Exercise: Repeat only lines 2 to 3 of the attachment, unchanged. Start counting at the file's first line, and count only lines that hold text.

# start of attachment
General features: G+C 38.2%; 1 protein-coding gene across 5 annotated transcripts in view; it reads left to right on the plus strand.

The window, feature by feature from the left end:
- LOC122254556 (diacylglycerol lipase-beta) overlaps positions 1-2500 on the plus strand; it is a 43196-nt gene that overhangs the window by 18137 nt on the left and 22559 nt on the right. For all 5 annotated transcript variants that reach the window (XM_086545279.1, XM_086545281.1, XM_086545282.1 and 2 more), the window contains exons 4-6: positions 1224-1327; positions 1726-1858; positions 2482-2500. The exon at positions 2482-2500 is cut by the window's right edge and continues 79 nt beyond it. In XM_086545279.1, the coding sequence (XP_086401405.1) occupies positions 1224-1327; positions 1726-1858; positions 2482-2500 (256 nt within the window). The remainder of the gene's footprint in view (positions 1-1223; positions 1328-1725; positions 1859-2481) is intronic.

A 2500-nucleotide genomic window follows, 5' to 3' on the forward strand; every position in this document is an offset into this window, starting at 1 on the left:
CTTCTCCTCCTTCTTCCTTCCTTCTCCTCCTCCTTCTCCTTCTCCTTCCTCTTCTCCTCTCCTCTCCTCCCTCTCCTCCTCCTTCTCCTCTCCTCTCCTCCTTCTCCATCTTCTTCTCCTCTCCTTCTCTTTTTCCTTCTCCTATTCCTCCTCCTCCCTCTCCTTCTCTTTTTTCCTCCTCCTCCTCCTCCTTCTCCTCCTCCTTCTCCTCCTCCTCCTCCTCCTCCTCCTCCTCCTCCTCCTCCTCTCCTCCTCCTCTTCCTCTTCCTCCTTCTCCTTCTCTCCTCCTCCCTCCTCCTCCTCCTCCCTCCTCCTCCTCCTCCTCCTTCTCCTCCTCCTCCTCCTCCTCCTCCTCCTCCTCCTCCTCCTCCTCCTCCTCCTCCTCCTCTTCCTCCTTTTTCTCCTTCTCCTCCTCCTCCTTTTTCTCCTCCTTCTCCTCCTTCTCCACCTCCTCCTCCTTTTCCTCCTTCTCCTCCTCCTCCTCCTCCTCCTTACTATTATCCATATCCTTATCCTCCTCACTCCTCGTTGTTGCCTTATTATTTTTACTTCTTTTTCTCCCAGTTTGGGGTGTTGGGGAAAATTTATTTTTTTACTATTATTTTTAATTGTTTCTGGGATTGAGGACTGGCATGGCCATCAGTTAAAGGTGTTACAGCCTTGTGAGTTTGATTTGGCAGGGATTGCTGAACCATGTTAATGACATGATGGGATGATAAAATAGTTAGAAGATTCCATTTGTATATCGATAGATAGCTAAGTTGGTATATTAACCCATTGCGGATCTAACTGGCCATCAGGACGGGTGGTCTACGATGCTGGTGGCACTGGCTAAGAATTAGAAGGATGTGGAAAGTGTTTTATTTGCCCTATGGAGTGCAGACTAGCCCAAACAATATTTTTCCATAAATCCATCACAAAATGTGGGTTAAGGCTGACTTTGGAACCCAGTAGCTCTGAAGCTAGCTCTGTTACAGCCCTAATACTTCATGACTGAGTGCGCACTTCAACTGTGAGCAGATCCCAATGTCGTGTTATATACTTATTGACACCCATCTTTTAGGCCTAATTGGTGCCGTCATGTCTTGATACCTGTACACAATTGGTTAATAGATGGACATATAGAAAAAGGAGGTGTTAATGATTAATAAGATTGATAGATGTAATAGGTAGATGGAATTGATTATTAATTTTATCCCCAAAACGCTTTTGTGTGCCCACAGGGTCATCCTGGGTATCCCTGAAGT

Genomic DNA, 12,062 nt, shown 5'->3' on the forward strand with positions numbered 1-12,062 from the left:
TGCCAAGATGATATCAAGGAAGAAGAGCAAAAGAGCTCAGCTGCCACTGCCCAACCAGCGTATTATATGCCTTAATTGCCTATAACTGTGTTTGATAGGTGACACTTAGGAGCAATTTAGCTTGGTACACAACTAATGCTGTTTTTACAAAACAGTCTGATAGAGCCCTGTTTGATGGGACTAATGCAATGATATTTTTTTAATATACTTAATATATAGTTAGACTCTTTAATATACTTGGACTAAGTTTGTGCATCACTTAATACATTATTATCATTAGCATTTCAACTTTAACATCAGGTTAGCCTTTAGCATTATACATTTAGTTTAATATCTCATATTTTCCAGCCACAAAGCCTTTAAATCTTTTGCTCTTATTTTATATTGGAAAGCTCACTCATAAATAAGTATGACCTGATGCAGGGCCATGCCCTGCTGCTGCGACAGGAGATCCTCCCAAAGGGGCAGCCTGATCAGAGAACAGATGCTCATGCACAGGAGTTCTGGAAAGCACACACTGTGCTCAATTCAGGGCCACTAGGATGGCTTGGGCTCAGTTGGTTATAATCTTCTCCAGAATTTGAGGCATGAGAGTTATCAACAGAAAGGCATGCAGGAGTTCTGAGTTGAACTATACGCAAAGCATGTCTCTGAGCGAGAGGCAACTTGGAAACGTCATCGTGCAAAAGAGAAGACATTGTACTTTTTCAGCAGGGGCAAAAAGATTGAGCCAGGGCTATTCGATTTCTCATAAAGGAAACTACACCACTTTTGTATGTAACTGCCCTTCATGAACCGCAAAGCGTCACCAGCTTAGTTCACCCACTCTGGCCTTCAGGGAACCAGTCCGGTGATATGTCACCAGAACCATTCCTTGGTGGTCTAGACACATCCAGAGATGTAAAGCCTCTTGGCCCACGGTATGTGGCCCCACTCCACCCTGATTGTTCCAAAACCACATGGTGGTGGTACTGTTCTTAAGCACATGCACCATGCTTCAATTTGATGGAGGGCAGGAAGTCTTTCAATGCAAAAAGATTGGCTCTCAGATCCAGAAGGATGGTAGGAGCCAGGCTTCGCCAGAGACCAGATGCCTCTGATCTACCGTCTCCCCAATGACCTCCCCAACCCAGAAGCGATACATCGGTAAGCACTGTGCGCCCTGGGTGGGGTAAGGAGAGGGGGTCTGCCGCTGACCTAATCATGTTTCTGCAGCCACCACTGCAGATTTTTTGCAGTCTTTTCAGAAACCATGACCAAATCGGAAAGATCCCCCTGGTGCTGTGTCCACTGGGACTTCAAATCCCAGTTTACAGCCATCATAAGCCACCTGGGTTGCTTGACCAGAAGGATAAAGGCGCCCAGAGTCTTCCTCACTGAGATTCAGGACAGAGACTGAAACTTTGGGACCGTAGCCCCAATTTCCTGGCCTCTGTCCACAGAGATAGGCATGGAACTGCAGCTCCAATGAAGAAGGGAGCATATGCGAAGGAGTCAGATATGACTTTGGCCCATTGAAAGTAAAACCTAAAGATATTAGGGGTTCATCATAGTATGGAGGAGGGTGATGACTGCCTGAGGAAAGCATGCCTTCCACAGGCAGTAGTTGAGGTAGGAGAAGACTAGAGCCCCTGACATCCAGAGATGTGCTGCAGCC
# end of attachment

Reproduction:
The window, feature by feature from the left end:
- LOC122254556 (diacylglycerol lipase-beta) overlaps positions 1-2500 on the plus strand; it is a 43196-nt gene that overhangs the window by 18137 nt on the left and 22559 nt on the right. For all 5 annotated transcript variants that reach the window (XM_086545279.1, XM_086545281.1, XM_086545282.1 and 2 more), the window contains exons 4-6: positions 1224-1327; positions 1726-1858; positions 2482-2500. The exon at positions 2482-2500 is cut by the window's right edge and continues 79 nt beyond it. In XM_086545279.1, the coding sequence (XP_086401405.1) occupies positions 1224-1327; positions 1726-1858; positions 2482-2500 (256 nt within the window). The remainder of the gene's footprint in view (positions 1-1223; positions 1328-1725; positions 1859-2481) is intronic.